I’m encouraged to see you’re not happy about the City’s activities either. My partial response is to suggest that as the globalising agenda wishes to create a single world economy on a minimum wage/maximum profit basis, with all decisions being taken by the profiteers, the separation of dissident states is the piss in the corporates’ porridge. I’m for diversity in this context, and self-determination.

    Just incidentally, I’m currently involved in a building and refurbishment project on a fixed budget. Half of this will be spent on building, refurbishment and capital equipment- tangibles. The other half will go to Crapita and a consultancy -suits. I might add that cutting a 1′ hole in a breezeblock wall will require planning permission in this particular case.

    Cutting the crap starts here, but it can’t be done within UK plc.

  • Habbabkuk (La vita è bella) !


    “Look how the thinking on the currency was destroyed by Krugman in a couple of paragraphs.”

    Yes, I remember seeing that and being impressed. But I can’t find it anywhere – could you possibly post the link, RD? Thx!

  • Resident Dissident


    Link to the original Krugman piece

    Ba’al Zevul

    I’m afraid a slight irritant in the City’s porridge is all that it would be – all of which would divert attention away from the more important activity of designing and getting support for a coherent and thought through alternative.

    BTW I would expect consultsnts to flourish in an independent Scotland – take my word they look for situations where naivety exists (remember the building of the Scottish parliament) as that is where they have the best opportunity to get away with complex and over priced solutions. I can see them queueing up outside the new ministries already.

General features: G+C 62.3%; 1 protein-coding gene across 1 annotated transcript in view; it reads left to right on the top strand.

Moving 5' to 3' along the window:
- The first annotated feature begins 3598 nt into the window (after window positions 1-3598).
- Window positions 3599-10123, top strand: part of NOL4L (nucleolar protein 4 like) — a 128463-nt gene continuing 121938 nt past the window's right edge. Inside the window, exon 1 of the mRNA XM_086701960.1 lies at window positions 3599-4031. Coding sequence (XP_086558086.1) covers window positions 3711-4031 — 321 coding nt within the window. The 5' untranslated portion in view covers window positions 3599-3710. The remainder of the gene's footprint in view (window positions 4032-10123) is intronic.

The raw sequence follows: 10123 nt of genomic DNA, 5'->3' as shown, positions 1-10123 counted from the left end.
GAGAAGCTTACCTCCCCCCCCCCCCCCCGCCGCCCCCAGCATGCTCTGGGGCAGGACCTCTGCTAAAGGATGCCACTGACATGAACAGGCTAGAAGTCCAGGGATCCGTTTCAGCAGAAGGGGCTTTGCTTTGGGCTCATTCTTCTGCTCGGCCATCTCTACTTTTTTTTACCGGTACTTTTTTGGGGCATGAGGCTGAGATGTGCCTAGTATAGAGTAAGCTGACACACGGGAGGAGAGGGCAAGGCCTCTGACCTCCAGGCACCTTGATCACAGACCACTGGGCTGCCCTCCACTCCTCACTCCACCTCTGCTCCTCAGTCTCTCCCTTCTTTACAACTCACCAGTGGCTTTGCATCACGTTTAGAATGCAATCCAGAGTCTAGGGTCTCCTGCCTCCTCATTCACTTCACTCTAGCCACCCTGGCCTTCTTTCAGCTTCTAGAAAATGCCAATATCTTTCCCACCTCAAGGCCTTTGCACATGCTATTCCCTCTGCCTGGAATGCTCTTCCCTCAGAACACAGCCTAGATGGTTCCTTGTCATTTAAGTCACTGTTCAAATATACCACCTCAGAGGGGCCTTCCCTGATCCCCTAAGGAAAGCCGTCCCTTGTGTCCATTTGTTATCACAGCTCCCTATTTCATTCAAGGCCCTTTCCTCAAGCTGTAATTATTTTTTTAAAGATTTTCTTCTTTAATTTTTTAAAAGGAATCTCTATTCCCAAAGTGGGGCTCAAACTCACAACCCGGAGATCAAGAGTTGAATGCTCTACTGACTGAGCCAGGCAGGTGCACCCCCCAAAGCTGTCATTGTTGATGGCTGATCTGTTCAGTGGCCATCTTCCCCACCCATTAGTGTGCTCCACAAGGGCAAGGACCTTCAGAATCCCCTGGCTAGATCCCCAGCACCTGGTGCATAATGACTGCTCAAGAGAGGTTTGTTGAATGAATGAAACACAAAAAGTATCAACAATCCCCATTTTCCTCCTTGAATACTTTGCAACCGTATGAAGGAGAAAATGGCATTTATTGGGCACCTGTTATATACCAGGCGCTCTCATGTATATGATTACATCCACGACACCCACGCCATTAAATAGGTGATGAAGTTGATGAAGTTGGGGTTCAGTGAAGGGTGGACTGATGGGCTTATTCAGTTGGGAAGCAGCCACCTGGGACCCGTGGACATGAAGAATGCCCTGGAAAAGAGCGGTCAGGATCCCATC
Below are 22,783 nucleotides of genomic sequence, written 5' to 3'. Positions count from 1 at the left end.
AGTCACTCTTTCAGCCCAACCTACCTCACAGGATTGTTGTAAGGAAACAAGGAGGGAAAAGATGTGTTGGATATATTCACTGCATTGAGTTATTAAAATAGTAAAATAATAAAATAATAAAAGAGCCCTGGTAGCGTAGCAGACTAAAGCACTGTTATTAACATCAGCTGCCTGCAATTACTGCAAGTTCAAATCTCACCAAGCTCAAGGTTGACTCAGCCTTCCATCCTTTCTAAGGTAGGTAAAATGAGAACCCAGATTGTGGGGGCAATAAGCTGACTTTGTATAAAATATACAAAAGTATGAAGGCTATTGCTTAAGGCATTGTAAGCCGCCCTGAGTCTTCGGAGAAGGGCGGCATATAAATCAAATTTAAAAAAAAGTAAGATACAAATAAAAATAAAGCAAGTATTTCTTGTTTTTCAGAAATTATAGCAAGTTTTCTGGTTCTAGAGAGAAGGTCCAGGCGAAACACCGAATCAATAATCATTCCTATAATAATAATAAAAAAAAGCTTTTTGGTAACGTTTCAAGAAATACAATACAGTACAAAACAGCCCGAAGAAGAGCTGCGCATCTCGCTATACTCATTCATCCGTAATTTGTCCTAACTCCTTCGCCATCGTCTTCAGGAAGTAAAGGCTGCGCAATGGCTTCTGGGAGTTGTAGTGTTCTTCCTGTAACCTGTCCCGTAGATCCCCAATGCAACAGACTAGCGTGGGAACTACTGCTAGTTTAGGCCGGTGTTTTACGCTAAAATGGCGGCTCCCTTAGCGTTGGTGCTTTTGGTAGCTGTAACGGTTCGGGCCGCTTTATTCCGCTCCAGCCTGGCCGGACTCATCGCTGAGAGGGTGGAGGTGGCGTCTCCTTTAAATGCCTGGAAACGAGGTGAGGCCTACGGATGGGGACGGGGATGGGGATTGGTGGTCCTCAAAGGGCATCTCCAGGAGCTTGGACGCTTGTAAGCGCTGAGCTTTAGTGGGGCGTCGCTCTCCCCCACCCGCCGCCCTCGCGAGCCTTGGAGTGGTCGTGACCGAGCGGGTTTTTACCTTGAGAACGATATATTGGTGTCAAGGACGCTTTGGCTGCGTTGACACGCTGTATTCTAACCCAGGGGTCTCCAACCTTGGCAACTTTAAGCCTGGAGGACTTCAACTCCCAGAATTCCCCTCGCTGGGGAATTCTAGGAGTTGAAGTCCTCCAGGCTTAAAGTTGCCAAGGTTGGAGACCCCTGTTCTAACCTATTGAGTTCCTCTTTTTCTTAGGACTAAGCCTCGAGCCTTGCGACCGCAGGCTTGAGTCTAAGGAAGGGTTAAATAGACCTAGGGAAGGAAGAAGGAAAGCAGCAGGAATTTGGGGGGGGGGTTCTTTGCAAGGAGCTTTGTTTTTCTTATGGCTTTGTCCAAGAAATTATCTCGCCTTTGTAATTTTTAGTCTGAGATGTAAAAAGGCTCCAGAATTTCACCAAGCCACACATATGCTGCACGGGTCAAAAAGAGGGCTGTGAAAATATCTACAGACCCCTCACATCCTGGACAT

• Resident Dissident

    David Park

    Strangely enough Mr Kerevan is somewhat silent as to why the Gold standard fell out of use as a common currency – a little something called the Great Depression was the result.

  • Ba'al Zevul (For Scotland)

    BTW I would expect consultsnts to flourish in an independent Scotland – take my word they look for situations where naivety exists…

    …and cash is unlimited. Which it isn’t, as I happily concede, in Scotland. I think the Scottish policy of not farming the NHS out to profiteers while paying rather more to them for the services provided than would have been the case with an unprivatised service provides a useful precedent in the field of fiscal responsibility.

  • Sam

    I want to like Jim Sillars, shame about his climate change denial and pro-fracking position. Oil and gas under the Clyde? Great, let it stay there if you care about the climate.

  • Abe Rene

    An independent Scotland would presumably see better union rights for fast food workers, which could have beneficial consequences for others South of the border, although it would mean burgers costing a little more. There’s an interesting article in this in the New Yorker (